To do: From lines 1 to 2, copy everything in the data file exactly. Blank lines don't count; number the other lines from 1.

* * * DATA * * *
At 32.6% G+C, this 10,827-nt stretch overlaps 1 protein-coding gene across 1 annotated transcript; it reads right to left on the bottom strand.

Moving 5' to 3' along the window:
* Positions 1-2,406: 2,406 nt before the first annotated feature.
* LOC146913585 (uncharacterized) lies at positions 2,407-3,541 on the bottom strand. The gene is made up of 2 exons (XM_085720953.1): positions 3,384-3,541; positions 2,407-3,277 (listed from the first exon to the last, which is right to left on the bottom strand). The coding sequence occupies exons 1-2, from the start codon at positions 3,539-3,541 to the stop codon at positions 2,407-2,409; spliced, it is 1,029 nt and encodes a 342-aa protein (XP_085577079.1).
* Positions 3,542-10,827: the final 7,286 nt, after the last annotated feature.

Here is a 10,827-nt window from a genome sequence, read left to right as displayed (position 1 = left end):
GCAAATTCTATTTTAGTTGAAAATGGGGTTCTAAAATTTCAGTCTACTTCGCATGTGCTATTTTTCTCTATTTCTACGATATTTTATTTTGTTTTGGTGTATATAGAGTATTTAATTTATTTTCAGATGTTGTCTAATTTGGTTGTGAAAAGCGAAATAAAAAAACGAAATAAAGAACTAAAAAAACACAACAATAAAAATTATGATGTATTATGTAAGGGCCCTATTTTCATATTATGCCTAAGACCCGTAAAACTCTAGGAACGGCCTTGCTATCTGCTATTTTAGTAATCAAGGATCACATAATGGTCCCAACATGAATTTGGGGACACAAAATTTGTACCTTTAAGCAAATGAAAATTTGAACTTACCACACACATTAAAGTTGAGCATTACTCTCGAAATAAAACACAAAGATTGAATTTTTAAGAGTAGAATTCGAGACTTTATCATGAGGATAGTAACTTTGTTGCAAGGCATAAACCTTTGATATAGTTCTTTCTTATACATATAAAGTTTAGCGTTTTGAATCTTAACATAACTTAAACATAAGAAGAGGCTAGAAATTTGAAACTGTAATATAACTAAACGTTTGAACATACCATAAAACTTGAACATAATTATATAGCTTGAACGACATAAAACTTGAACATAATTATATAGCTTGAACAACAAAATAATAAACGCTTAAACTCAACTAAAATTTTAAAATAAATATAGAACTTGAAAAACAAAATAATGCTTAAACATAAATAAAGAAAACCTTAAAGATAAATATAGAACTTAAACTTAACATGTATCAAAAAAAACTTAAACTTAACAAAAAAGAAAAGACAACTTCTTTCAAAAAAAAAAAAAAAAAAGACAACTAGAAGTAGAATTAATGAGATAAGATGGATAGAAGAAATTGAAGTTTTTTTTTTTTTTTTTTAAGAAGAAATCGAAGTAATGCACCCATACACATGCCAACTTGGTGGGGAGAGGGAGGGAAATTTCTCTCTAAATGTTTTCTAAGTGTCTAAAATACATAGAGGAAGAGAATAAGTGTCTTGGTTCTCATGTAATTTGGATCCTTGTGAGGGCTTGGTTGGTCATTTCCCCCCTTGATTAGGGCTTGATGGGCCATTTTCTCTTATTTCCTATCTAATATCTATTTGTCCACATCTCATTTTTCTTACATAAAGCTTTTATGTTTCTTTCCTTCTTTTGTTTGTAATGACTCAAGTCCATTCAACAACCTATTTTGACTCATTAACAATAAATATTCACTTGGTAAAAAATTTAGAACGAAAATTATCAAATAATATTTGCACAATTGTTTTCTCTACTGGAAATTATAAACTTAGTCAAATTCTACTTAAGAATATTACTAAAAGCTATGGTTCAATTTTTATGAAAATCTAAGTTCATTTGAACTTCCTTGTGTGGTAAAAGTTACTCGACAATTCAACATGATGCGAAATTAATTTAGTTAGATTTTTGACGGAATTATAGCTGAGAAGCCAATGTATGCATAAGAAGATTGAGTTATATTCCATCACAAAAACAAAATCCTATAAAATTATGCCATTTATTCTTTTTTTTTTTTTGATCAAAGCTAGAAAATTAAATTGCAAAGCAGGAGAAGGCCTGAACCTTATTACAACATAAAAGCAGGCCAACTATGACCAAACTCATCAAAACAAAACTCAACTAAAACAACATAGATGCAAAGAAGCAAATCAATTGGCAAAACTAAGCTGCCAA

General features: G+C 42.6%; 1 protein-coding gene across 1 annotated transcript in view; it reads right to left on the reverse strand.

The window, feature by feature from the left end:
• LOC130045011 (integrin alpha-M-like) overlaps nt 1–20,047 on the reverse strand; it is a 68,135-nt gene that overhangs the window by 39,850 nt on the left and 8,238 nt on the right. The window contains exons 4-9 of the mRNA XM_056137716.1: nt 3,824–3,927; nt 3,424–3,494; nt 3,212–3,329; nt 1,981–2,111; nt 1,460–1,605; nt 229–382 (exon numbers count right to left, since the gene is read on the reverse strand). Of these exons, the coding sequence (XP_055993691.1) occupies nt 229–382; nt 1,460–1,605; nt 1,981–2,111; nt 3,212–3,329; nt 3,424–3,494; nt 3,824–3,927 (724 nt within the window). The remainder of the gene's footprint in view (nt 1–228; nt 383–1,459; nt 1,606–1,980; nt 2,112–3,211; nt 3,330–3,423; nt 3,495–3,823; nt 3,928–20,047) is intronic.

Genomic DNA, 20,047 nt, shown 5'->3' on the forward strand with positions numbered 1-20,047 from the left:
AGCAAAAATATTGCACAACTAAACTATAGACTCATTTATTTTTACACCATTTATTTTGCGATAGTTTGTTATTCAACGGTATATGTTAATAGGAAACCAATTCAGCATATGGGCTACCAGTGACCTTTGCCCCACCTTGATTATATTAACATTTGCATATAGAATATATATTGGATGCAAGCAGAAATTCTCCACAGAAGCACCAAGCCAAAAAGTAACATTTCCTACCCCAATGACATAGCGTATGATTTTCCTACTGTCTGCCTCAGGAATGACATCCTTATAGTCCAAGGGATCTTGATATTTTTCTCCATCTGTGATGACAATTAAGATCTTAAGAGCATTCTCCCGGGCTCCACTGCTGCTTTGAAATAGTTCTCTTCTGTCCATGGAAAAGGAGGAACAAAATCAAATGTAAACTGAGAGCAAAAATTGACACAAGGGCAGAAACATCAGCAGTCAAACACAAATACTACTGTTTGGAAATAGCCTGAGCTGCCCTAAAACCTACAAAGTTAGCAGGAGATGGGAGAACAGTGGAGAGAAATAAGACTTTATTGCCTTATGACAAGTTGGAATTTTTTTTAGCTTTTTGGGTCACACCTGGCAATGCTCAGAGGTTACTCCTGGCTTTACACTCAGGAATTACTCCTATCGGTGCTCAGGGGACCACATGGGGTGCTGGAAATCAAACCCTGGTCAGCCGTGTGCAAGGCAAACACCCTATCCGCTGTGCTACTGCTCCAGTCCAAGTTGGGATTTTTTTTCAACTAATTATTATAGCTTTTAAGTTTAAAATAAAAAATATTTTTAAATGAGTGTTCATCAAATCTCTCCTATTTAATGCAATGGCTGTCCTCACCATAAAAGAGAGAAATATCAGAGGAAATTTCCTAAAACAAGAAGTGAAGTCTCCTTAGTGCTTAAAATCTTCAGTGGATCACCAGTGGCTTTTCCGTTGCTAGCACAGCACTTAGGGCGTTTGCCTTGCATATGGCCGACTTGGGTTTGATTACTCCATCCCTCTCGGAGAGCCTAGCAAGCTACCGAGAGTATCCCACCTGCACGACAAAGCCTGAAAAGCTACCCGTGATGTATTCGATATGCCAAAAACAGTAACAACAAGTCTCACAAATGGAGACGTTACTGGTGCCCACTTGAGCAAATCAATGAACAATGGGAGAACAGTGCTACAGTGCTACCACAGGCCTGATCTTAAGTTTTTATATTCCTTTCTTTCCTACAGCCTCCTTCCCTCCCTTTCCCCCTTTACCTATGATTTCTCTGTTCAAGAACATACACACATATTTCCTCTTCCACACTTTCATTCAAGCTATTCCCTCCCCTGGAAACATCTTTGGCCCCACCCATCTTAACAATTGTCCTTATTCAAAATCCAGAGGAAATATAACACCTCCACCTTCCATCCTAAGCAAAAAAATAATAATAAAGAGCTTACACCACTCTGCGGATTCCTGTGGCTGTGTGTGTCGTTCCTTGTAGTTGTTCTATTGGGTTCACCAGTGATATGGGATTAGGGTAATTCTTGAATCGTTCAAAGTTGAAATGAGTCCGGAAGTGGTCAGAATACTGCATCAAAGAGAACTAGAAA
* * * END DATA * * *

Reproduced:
At 32.6% G+C, this 10,827-nt stretch overlaps 1 protein-coding gene across 1 annotated transcript; it reads right to left on the bottom strand.

Moving 5' to 3' along the window: